Twenty-one writers have been longlisted for the 2018/19 Short Story Day Africa Prize. Founded in 2011, the Short Story Day Africa Prize—which offers US$800 for first place, $200 for second place, and $100 for third place—recognizes the best short stories submitted for Short Story Day Africa‘s themed anthologies. Works that have won or been shortlisted for the SSDA Prize have gone on to both win and be shortlisted for the Brittle Paper Award for Fiction and the Caine Prize, establishing Short Story Day Africa as the continent’s most influential institution for short fiction.
The 2018/19 prize theme is “Hotel Africa”:
innovative short fiction set in the rooms, the passages, the bars and the lobbies of hotels across the continent, as well as metafiction exploring Africa as a hotel herself. If these walls could talk, what story would they tell?
The longlisted stories will appear in an anthology, Hotel Africa: New Short Fiction from Africa, to be edited by Helen Moffett, who will work with three editing fellows as part of the SSDA/Worldreader Editing Mentorship.
Here is the longlist:
- ‘The Satans Inside My Jimmy’ by Harriet Anena (Uganda)
- ‘The Jollof Cook-off’ by Nkiacha Atemnkeng (Cameroon)
- ‘The Last Resident’ by Jayne Bauling (South Africa)
- ‘Mr Thompson’ by Noel Cheruto (Kenya)
- ‘The Layover’ by Anna Degenaar (South Africa)
- ‘A Miracle In Valhalla’ by Nnamdi Fred (Nigeria)
- ‘Of Birds and Bees’ by Davina Kawuma (Uganda)
- ‘Maintenance Check’ by Alinafe Malonje (Malawi)
- ‘Why Don’t You Live in the North?’ by Wamuwi Mbao (South Africa)
- ‘Slow Road to the Winburg Hotel’ by Paul Morris (South Africa)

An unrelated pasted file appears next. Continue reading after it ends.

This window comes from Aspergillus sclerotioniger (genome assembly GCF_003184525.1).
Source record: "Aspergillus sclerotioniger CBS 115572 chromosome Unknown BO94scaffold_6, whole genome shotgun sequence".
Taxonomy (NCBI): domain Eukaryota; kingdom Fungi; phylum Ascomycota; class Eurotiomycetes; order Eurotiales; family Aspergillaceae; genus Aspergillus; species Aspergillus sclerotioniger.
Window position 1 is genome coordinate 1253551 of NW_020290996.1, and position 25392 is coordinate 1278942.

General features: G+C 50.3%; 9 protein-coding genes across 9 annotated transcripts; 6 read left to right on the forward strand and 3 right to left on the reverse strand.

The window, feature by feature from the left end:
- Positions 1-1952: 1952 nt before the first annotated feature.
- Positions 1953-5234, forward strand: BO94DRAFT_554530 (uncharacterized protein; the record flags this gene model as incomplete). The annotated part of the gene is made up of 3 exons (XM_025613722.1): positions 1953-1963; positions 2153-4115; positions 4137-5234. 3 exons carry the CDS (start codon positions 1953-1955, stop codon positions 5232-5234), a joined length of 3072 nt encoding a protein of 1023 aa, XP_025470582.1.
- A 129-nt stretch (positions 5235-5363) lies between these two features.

- ‘The Snore Monitor’ by Chido Muchemwa (Zimbabwe)
- ‘Outside Riad Dahab’ by Chourouq Nasri (Morocco)
- ‘Broken English’ by Adorah Nworah (Nigeria)
- ‘Queens’ Children’s Little Feet’ by Godwin Oghenero Estella (Nigeria)
- ‘Door of No Return’ by Natasha Omokhodion-Banda (Zambia)
- ‘An Abundance of Lies’ by Faith Oneya (Kenya)
- ‘The Match’ by Troy Onyango (Kenya)
- ‘Supping at the Fountain of Lethe’ by Bryony Rheam (Zimbabwe)
- ‘Happy City Hotel’ by Adam El Shalakany (Egypt)
- ‘The Space(s) Between Us’ by Lester Walbrugh (South Africa)
- ‘Shithole’ by Michael Yee (South Africa)
“This year’s longlist was particularly difficult to decide,” said SSDA founder Rachel Zadok. “Like last year, the slushpile was read by a team of professional editors with an eye on development, so that no talent, no matter how raw, was overlooked. Instead of looking simply to the most polished stories to make up the list, we looked at the originality of the story. We looked for that sparkle in a writer’s voice that’s almost impossible to define, but when you see it, it creates a buzz in your brain. Of course, this doesn’t mean that there are no polished writers on the list, just that the playing field was more equal. The stories on the longlist each explore the theme in unique and fascinating ways.”
Here is the rest of the press release.
‘We’re pleased to see that quite a few stories come from writers who attended the Flow Workshops, and that writers who have previously been longlisted and have participated in Flow Workshops and the Development Editing Process, like Harriet Anena and Lester Walbrugh, have come so far in their storytelling. They’ve gone from “good” to ‘”wow, fantastic!”
‘We’re also seeing a greater number of stories from previously under-represented countries. It’s wonderful to be publishing writers like Adam El Shalakany from Egypt, who has entered the SSDA Prize in the past but has never been placed. His story “Happy City Hotel” was one of the unanimous decisions, of which there were only six out of the twenty-one. After months of reading, which culminated in three and a half hours of deliberation, arguing and tears, each of us walked away a little heartbroken for the favourites we had to sacrifice. So to the writers who didn’t make the list this year: don’t give up. We’ve got our eyes on you.
‘We want to extend express thanks to our sponsors, the Goethe-Institut, the Miles Morland Foundation, Worldreader and the Beit Trust, and our publishing partner New Internationalist.’